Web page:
Freelance editor Lisa Howard suggests that most epilogues can be grouped into two categories: those that ends on a note of resolution and those that don’t. “While not the most common of literary devices, some authors make excellent use of epilogues to either leave us at peace or wondering what still might be out there.” This can also depend on your genre — for instance, romance novels demand a firm “Happily Ever After.”
They key is to not go overboard: don’t answer everything but also don’t leave a gaping hole at the end of your book. Read on for tips from our editors on striking that right balance.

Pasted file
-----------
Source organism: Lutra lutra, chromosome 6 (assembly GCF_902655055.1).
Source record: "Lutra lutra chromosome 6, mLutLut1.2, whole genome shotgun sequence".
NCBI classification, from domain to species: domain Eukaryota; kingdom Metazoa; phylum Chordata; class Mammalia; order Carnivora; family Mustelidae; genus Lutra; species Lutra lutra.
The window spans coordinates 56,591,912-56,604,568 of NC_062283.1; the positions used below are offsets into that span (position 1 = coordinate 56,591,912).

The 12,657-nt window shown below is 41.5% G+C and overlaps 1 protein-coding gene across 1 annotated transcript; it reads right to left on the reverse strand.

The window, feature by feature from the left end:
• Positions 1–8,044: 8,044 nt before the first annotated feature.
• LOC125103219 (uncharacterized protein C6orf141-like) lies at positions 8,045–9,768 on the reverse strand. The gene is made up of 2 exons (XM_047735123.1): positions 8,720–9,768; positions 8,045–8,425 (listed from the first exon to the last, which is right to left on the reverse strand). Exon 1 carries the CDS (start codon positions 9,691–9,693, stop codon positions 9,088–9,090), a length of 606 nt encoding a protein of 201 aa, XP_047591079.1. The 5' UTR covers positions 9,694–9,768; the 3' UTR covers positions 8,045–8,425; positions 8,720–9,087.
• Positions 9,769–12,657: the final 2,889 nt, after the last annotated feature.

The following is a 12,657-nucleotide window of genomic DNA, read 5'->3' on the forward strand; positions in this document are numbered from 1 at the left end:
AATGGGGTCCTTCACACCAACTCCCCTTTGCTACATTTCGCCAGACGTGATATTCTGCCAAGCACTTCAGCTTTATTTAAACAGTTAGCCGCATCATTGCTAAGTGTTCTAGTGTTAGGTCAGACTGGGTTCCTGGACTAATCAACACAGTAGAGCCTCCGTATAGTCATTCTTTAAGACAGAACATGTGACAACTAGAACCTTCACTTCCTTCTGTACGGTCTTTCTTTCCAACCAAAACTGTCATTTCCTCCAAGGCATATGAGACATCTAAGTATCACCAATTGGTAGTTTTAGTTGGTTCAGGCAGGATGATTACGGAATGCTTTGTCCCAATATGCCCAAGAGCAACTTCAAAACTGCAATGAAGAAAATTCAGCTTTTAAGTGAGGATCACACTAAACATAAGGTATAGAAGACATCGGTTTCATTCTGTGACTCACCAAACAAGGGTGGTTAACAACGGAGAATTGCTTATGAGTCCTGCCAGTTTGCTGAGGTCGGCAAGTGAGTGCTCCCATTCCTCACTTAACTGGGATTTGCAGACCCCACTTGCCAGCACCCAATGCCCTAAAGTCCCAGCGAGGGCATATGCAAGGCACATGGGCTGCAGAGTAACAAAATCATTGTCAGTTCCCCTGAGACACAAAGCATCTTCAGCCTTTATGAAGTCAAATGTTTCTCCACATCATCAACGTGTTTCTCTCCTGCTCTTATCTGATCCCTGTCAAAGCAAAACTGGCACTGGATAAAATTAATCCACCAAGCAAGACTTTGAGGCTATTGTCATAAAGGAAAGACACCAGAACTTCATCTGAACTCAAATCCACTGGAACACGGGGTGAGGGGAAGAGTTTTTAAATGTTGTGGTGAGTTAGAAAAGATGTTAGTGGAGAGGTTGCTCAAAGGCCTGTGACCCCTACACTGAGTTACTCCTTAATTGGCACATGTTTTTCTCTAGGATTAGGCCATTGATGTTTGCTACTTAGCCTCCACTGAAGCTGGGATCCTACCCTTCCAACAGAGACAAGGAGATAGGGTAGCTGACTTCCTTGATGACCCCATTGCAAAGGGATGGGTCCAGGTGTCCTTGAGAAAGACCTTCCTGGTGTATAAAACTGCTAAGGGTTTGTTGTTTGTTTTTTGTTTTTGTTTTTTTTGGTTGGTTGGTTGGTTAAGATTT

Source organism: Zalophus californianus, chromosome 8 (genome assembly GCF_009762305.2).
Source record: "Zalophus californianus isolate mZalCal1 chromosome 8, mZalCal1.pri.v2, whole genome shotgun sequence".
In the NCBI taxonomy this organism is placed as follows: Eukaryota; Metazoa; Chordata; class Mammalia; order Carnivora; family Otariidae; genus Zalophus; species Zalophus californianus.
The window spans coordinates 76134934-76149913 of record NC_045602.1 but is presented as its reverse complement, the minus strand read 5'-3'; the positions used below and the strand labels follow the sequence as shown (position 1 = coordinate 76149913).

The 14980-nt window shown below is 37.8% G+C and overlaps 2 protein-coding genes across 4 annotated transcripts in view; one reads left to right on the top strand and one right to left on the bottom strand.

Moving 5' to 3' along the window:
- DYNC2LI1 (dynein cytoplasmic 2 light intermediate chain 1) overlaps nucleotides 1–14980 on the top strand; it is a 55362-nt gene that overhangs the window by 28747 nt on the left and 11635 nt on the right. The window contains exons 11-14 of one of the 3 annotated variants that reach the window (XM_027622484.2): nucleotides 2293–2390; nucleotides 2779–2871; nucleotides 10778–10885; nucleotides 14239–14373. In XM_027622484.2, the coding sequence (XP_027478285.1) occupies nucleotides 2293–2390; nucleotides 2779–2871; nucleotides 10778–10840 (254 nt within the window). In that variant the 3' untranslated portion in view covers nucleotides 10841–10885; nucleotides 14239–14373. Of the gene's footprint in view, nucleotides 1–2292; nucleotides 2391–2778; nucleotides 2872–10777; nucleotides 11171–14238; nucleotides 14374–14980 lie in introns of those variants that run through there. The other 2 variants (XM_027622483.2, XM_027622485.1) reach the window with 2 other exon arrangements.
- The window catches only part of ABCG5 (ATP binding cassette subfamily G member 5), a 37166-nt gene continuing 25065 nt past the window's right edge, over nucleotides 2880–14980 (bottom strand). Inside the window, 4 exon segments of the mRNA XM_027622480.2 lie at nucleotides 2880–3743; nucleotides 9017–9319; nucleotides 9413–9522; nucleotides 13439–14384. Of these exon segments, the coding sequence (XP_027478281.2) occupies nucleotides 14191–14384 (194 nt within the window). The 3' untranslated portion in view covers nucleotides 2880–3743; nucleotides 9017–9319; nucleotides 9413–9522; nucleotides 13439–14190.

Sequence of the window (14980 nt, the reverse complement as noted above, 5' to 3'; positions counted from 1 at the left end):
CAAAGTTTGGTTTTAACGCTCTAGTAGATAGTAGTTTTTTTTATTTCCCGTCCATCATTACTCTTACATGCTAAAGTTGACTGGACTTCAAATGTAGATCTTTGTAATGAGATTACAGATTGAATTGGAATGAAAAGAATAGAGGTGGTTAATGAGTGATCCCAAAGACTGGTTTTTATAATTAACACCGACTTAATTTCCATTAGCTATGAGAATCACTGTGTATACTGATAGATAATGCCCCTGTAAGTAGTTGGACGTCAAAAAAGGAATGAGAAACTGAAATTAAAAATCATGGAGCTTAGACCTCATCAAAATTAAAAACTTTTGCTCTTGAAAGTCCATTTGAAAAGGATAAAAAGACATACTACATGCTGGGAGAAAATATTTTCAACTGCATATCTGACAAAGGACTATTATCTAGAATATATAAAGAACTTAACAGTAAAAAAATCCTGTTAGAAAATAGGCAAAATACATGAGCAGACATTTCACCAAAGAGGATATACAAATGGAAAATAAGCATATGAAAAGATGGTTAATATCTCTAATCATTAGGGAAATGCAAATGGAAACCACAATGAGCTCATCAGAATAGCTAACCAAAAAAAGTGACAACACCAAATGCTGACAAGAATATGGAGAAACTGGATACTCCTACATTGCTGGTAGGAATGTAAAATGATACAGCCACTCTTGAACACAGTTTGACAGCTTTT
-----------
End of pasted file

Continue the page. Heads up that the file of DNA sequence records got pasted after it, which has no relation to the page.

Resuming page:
Do write an epilogue that…
Contributes to character development
If protagonists are well-written, readers will invest in them. And if readers invest in your characters, they want to know that they’re okay in the end. Or even if they’re not okay in the end, we just want to understand their fate within the scope of the story.
Epilogues often do this by providing a later glimpse into the characters’ lives. However, a powerful epilogue won't just tell us where the characters are working ten years later, and whether they got married in the end, it should also show us how the story has impacted that character and the resulting development they’ve gone through.